From the publisher: Hannah is a thirty-something wife, home-health worker, and antiwar activist. Her husband, Johnny, is a stay-at-home pothead working—or “working”—on building them a house before the winter chill sets in. They’re currently living and screwing in the back of a truck, hoping for a pregnancy, which seems like it will never come. Legs in the air, for a better chance at conception, Hannah scans fertility Reddits while Johnny dreams about propagating plants—kale, tomatoes—to ensure they have sufficient sustenance should the end times come, which, given their fragile democracy strained under the weight of a carceral state and the risk of horrible war, doesn’t seem so far off. Helping Hannah in her fight for the future is her best friend Gabby, a queer naturalist she idolizes and who adores her. Helping Johnny build the house is Tyler, an off-the-grid conspiracy theorist driven sick by his own cloudy notions of reality.
Those looking for a strong plot will have to look elsewhere, as this story is mostly character driven. Short episodic bursts with no chapter breaks or other distinctions sometimes make for rocky transitions. The reader wants to feel emotional for all of the difficult things the characters have to go through, but only Hannah is developed enough to make the emotional investment worthwhile.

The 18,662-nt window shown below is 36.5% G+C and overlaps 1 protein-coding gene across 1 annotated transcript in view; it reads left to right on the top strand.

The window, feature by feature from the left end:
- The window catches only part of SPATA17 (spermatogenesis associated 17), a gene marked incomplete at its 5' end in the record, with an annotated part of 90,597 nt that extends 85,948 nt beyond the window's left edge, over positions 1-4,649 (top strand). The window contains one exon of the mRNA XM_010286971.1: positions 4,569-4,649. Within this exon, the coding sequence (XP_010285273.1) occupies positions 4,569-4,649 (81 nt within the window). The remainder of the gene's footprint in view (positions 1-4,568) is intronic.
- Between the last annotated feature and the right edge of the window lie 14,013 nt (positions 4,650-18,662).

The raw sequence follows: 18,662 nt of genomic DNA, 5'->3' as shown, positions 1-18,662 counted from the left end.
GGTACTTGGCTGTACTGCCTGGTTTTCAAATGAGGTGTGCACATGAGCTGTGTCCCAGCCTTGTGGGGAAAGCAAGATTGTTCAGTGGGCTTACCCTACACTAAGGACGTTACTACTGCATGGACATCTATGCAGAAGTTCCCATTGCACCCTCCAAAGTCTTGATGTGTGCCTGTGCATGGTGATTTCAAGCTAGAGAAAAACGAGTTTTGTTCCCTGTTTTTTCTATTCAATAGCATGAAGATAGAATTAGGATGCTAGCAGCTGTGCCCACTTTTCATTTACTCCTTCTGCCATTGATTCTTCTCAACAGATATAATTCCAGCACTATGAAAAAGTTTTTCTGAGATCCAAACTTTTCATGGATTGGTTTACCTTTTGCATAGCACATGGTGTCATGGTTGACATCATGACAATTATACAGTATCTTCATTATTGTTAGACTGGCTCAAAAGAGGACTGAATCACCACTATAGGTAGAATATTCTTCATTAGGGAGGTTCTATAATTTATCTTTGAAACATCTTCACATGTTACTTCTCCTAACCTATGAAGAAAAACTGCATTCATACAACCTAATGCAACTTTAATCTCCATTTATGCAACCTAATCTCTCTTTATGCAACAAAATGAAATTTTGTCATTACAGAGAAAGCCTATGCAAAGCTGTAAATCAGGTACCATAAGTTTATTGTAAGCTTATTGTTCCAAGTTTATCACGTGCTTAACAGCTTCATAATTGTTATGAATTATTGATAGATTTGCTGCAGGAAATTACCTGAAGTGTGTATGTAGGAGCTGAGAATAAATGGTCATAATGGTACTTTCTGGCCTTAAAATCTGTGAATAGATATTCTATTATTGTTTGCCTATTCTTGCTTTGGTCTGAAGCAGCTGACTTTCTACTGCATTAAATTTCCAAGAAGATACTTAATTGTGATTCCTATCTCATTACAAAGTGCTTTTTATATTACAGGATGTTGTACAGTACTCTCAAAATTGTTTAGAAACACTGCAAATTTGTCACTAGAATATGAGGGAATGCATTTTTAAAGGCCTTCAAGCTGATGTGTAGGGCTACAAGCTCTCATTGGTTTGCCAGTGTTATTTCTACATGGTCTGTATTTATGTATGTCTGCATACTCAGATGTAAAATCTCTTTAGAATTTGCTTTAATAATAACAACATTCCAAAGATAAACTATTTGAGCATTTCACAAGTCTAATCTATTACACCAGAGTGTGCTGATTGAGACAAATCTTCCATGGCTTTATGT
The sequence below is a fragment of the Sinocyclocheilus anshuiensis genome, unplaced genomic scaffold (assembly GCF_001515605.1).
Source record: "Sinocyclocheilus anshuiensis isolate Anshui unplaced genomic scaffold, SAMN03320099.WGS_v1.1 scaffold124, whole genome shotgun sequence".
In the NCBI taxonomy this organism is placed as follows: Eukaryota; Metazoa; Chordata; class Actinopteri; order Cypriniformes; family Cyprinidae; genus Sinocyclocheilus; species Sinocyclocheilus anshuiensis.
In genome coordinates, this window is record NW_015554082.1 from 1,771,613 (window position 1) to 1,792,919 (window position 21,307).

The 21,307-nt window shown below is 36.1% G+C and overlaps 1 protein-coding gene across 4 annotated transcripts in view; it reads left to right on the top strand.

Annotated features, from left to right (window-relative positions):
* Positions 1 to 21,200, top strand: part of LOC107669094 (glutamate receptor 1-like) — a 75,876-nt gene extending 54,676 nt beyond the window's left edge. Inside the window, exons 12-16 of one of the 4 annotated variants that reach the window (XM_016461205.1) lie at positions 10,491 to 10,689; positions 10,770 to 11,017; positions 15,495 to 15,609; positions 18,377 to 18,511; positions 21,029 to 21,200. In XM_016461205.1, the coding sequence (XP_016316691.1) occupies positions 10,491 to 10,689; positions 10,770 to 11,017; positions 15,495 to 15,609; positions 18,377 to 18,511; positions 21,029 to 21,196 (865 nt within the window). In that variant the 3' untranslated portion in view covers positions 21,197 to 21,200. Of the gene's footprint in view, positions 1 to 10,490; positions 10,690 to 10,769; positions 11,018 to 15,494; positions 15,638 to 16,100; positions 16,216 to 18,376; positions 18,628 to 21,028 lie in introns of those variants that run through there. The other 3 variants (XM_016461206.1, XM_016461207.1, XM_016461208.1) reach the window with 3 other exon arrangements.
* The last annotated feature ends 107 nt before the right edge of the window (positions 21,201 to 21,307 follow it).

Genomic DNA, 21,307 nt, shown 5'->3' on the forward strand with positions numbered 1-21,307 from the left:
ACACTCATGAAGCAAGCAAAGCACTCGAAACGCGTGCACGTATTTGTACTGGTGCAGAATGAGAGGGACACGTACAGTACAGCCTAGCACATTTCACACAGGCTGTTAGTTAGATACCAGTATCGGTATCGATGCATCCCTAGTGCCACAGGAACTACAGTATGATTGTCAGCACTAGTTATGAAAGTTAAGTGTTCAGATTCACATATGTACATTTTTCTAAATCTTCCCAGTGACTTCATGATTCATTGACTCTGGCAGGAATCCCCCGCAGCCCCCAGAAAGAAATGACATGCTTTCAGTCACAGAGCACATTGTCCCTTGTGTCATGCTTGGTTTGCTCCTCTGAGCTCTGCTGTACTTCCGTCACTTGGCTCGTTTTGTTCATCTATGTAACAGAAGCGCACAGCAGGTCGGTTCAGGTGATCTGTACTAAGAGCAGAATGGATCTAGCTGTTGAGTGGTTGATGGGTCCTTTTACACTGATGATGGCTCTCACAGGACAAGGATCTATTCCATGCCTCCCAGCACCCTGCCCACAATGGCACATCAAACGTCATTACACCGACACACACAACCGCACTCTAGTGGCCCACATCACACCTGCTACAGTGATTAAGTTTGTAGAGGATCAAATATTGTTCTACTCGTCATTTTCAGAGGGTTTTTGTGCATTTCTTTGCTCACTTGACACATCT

While there is no central plot, a thread is woven throughout the story: Hannah and her husband are building a house and Hannah wants to have a baby. Progress is slow on these projects as her husband lacks her enthusiasm. In the meantime Davis begins a couple of politically charged subplots that include police raids, potential deportations, and the operation of a grassroots activist organization. However, these subplots aren’t brought to finite conclusions and the reader is left with questions.
Davis’ art is unique. Through the use of sparse detail, thin lines, and a black and white color scheme, Davis brings the focus to her characters and their dialogue. The dialogue is realistic enough; any awkwardness can be passed off as simply an awkward or difficult conversation (which we’re all too familiar with) or attributed to a character’s personality. Some scenes are charged with graphic content that squeamish readers should take note of: a man gets shot, characters have non-graphic sex, and there are some physical fights that include the use of tear gas between civilians and a police force.
Overall, the book feels just a little too short– too many loose ends were left untied, and after investing so much time with the characters, I wanted to feel more like the investment was worth it. However, Davis’ story is a slice of life that shows everybody has a story worth telling.
The Hard Tomorrow is available for checkout from the Galesburg Public Library.